Are you considering any alterations or additions to your home? Or breaking ground on any new residential construction? If yes, there are some changes taking place in California’s building code standards that you should be aware of. At a recent AIA East Bay Small Firm Forum, Gina Rodda of Gabel Associates, LLC gave a brief, but comprehensive, overview of this recent update to Title 24 part 6, California’s energy standards for low-rise residential buildings. Any projects that apply for permit on or after JULY 1, 2014 will be subject to these 2013 standards.
To comply with the mandatory measures, the two methods are the Prescriptive approach (often used for minor alterations and additions) or the Performance approach (most commonly used for new construction). Of the two, the Performance approach is the more flexible, though more complicated, method. The mandatory measures generally focus on:
- Infiltration control
- Insulation levels and
- Minimum equipment efficiency
One of the many changes discussed during the presentation was the need to secure a Certificate of Compliance (CF1R) before submitting to the building department. There are also several new requirements for residential additions and alternations. For example, if you are considering a new addition, size does matter; as is the case with all new residential development, a HERs (Home Energy Rating System) rater is required to verify the structure’s ventilation requirements if over 1,000 sq. Come July, HERS raters are going to be in big demand!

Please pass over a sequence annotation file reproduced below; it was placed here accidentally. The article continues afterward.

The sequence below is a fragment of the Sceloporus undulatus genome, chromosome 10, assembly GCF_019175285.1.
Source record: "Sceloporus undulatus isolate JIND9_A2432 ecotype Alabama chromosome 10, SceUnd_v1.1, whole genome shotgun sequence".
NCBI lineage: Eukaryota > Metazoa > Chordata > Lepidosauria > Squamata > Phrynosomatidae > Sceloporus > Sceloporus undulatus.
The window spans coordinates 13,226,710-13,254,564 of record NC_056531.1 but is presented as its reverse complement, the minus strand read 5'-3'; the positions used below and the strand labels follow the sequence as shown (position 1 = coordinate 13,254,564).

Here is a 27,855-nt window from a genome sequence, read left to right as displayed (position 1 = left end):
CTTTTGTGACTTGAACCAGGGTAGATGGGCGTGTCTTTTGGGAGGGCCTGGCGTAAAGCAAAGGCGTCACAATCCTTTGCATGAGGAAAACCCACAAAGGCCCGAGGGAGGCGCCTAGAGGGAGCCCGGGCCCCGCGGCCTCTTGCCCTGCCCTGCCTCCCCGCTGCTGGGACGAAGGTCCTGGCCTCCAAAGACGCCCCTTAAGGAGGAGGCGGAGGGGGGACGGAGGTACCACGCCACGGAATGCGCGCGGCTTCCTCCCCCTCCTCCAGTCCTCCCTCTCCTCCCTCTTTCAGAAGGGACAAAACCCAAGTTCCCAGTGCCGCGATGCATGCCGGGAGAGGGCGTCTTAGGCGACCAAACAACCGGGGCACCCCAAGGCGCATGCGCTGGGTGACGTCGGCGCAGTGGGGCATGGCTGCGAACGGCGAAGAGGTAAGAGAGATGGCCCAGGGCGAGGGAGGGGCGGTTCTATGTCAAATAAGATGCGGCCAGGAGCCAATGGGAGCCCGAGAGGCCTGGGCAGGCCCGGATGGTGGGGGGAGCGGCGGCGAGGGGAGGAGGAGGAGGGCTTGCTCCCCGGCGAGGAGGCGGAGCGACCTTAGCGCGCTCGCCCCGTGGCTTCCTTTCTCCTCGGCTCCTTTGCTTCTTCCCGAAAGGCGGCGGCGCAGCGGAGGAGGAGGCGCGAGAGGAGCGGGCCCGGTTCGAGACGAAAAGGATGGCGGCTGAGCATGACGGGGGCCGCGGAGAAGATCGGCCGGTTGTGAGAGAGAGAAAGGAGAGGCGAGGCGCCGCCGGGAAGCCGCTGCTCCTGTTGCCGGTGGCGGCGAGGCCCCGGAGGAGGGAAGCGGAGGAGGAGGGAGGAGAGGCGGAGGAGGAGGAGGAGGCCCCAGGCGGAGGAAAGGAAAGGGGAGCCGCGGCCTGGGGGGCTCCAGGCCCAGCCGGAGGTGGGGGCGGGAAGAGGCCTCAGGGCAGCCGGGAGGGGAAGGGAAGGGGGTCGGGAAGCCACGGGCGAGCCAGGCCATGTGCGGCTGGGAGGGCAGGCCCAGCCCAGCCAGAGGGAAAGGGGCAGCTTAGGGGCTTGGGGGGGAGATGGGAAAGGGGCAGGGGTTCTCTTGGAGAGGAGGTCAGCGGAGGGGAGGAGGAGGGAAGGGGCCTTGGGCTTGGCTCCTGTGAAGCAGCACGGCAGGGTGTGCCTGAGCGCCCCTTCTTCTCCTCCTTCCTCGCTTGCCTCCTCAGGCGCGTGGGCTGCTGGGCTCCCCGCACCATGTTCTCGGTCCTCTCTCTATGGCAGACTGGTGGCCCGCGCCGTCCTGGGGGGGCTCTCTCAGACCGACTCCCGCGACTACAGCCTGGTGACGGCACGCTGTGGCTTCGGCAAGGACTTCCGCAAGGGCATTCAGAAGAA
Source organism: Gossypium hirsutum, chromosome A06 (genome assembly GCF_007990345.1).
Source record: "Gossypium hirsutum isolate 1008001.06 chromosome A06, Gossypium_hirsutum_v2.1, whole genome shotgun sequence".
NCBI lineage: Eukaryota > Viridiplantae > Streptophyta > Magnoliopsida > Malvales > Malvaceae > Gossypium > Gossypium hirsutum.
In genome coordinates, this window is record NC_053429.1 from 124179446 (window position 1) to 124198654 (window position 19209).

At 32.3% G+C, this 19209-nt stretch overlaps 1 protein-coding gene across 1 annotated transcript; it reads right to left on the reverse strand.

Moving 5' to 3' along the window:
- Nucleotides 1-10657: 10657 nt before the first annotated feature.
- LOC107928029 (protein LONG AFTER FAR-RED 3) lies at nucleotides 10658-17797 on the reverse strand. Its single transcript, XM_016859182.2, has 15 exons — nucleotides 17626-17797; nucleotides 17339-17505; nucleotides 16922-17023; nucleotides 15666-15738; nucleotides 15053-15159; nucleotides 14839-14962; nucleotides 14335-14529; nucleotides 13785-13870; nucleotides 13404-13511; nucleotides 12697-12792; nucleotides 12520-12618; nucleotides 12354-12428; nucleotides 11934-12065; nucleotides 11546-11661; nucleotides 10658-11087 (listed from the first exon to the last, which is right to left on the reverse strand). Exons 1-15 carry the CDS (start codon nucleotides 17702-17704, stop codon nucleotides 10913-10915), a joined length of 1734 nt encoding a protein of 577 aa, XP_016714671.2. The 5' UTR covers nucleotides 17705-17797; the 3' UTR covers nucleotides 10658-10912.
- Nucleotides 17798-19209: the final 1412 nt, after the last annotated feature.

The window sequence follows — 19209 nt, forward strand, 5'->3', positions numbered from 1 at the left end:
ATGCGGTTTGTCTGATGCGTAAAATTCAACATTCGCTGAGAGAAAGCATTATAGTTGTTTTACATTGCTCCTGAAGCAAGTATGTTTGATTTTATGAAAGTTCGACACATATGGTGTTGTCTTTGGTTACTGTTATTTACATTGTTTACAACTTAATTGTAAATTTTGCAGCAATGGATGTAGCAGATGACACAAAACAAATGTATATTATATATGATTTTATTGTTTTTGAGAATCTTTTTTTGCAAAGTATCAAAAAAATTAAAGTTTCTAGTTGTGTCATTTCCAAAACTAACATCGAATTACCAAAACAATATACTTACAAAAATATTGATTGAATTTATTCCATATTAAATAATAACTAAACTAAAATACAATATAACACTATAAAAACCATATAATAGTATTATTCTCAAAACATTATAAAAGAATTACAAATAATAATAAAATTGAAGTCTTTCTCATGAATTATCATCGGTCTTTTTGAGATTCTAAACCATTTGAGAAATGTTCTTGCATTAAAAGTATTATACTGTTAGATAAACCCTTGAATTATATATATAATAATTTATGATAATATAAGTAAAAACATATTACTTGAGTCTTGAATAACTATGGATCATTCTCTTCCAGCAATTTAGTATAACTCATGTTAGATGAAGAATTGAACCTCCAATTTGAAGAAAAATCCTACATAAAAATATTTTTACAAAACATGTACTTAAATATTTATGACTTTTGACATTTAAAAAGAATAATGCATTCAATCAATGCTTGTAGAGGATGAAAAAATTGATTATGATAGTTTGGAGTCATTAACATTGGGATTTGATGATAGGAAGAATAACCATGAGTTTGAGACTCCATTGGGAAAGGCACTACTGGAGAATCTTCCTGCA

Though the 2013 Title 24 revisions are significant changes for California’s building community, our state has long-time been a leader in energy efficiency and efforts are paying off. Rodda illustrates this with “The Rosenfeld Effect” chart. In 1960, California had the same total electric use per capita as the U.S. average at 4,000 kwh. However, by 2001 the U.S. per capita average measured at 12,000 kwh, whereas CA was only using 7,000 kwh!
For a summary of changes and other information on the Title 24 update, please visit the California’s Energy Commission website at www.energy.ca.gov.